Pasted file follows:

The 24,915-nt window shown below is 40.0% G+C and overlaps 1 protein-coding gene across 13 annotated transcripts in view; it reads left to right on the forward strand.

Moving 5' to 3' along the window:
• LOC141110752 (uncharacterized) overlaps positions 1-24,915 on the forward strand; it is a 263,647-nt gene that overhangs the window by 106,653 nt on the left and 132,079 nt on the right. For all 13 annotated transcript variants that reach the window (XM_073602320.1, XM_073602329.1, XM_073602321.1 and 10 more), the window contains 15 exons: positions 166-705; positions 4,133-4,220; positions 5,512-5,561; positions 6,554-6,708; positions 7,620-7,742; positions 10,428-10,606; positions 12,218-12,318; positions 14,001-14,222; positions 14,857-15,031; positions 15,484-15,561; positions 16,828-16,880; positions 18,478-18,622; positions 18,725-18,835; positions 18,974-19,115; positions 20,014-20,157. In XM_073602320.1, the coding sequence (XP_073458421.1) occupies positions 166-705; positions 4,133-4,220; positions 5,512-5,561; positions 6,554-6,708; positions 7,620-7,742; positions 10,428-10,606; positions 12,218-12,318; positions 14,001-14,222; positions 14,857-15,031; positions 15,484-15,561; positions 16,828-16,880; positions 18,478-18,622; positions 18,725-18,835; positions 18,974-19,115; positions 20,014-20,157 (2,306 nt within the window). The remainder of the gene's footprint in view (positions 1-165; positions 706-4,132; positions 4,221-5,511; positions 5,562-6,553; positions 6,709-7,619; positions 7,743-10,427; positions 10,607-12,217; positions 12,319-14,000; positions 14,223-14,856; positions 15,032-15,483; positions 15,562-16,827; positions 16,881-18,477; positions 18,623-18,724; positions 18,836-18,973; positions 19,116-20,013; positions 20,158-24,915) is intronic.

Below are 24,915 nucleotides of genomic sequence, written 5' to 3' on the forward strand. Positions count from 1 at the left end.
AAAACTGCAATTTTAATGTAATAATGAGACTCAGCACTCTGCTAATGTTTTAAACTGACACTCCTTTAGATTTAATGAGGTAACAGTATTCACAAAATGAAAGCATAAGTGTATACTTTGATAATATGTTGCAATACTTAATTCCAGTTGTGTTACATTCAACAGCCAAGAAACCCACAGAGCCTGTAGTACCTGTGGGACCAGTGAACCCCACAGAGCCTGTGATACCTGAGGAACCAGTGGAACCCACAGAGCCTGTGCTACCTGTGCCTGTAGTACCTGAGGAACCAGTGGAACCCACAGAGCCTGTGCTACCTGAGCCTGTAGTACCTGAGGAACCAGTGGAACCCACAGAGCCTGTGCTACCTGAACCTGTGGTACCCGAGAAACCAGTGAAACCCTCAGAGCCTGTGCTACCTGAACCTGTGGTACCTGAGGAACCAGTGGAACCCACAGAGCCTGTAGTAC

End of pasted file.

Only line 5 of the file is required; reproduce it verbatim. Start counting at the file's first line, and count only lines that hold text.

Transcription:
AAAACTGCAATTTTAATGTAATAATGAGACTCAGCACTCTGCTAATGTTTTAAACTGACACTCCTTTAGATTTAATGAGGTAACAGTATTCACAAAATGAAAGCATAAGTGTATACTTTGATAATATGTTGCAATACTTAATTCCAGTTGTGTTACATTCAACAGCCAAGAAACCCACAGAGCCTGTAGTACCTGTGGGACCAGTGAACCCCACAGAGCCTGTGATACCTGAGGAACCAGTGGAACCCACAGAGCCTGTGCTACCTGTGCCTGTAGTACCTGAGGAACCAGTGGAACCCACAGAGCCTGTGCTACCTGAGCCTGTAGTACCTGAGGAACCAGTGGAACCCACAGAGCCTGTGCTACCTGAACCTGTGGTACCCGAGAAACCAGTGAAACCCTCAGAGCCTGTGCTACCTGAACCTGTGGTACCTGAGGAACCAGTGGAACCCACAGAGCCTGTAGTAC